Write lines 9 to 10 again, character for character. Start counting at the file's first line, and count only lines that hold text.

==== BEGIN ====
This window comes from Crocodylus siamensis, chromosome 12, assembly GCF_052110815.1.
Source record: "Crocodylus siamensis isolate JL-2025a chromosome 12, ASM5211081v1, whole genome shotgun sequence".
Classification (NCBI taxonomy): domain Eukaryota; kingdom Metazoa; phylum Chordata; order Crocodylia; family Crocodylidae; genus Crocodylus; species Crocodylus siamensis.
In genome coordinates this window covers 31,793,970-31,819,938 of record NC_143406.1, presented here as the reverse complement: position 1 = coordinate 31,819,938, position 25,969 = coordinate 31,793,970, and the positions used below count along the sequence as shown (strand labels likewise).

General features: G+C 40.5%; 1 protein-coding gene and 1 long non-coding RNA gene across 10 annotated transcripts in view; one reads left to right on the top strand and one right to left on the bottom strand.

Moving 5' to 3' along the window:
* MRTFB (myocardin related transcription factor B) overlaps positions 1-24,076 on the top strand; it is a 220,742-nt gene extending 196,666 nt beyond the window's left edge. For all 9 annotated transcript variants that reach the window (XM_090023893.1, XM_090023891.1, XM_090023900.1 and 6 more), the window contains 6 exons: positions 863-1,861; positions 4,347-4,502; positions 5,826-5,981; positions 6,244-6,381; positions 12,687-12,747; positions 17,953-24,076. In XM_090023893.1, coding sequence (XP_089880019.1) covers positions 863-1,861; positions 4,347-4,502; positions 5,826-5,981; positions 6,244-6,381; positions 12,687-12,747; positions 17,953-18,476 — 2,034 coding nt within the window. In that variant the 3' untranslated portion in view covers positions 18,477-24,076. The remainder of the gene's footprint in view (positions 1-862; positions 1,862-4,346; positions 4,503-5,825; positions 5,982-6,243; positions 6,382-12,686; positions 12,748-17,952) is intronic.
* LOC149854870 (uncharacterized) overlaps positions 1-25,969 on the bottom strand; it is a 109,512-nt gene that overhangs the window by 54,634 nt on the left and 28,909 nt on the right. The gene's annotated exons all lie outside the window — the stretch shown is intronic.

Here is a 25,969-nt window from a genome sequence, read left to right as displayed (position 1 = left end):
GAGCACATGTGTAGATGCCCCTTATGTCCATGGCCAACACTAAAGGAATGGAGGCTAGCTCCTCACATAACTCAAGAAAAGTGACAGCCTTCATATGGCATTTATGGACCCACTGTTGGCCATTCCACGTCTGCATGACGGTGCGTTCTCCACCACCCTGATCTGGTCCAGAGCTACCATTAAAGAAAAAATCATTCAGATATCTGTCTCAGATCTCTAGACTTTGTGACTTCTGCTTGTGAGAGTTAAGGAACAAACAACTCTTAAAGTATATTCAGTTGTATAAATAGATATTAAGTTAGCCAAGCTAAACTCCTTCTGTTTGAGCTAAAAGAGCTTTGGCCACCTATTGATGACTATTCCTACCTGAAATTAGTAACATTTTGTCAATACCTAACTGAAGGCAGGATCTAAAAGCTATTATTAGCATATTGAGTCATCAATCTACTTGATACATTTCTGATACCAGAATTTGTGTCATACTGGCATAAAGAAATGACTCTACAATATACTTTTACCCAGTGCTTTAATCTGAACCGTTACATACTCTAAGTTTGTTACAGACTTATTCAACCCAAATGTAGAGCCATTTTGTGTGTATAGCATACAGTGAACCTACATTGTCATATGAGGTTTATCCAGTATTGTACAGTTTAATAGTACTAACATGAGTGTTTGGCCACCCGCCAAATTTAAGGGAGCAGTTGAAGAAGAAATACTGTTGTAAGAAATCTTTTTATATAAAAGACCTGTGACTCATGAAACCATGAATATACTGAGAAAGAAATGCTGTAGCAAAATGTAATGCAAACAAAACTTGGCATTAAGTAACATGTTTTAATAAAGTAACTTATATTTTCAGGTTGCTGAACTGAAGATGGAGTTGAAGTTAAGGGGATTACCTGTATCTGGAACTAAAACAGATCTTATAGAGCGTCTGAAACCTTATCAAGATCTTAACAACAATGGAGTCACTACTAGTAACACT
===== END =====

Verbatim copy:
Here is a 25,969-nt window from a genome sequence, read left to right as displayed (position 1 = left end):
GAGCACATGTGTAGATGCCCCTTATGTCCATGGCCAACACTAAAGGAATGGAGGCTAGCTCCTCACATAACTCAAGAAAAGTGACAGCCTTCATATGGCATTTATGGACCCACTGTTGGCCATTCCACGTCTGCATGACGGTGCGTTCTCCACCACCCTGATCTGGTCCAGAGCTACCATTAAAGAAAAAATCATTCAGATATCTGTCTCAGATCTCTAGACTTTGTGACTTCTGCTTGTGAGAGTTAAGGAACAAACAACTCTTAAAGTATATTCAGTTGTATAAATAGATATTAAGTTAGCCAAGCTAAACTCCTTCTGTTTGAGCTAAAAGAGCTTTGGCCACCTATTGATGACTATTCCTACCTGAAATTAGTAACATTTTGTCAATACCTAACTGAAGGCAGGATCTAAAAGCTATTATTAGCATATTGAGTCATCAATCTACTTGATACATTTCTGATACCAGAATTTGTGTCATACTGGCATAAAGAAATGACTCTACAATATACTTTTACCCAGTGCTTTAATCTGAACCGTTACATACTCTAAGTTTGTTACAGACTTATTCAACCCAAATGTAGAGCCATTTTGTGTGTATAGCATACAGTGAACCTACATTGTCATATGAGGTTTATCCAGTATTGTACAGTTTAATAGTACTAACATGAGTGTTTGGCCACCCGCCAAATTTAAGGGAGCAGTTGAAGAAGAAATACTGTTGTAAGAAATCTTTTTATATAAAAGACCTGTGACTCATGAAACCATGAATATACTGAGAAAGAAATGCTGTAGCAAAATGTAATGCAAACAAAACTTGGCATTAAGTAACATGTTTTAATAAAGTAACTTATATTTTCAGGTTGCTGAACTGAAGATGGAGTTGAAGTTAAGGGGATTACCTGTATCTGGAACTAAAACAGATCTTATAGAGCGTCTGAAACCTTATCAAGATCTTAACAACAATGGAGTCACTACTAGTAACACT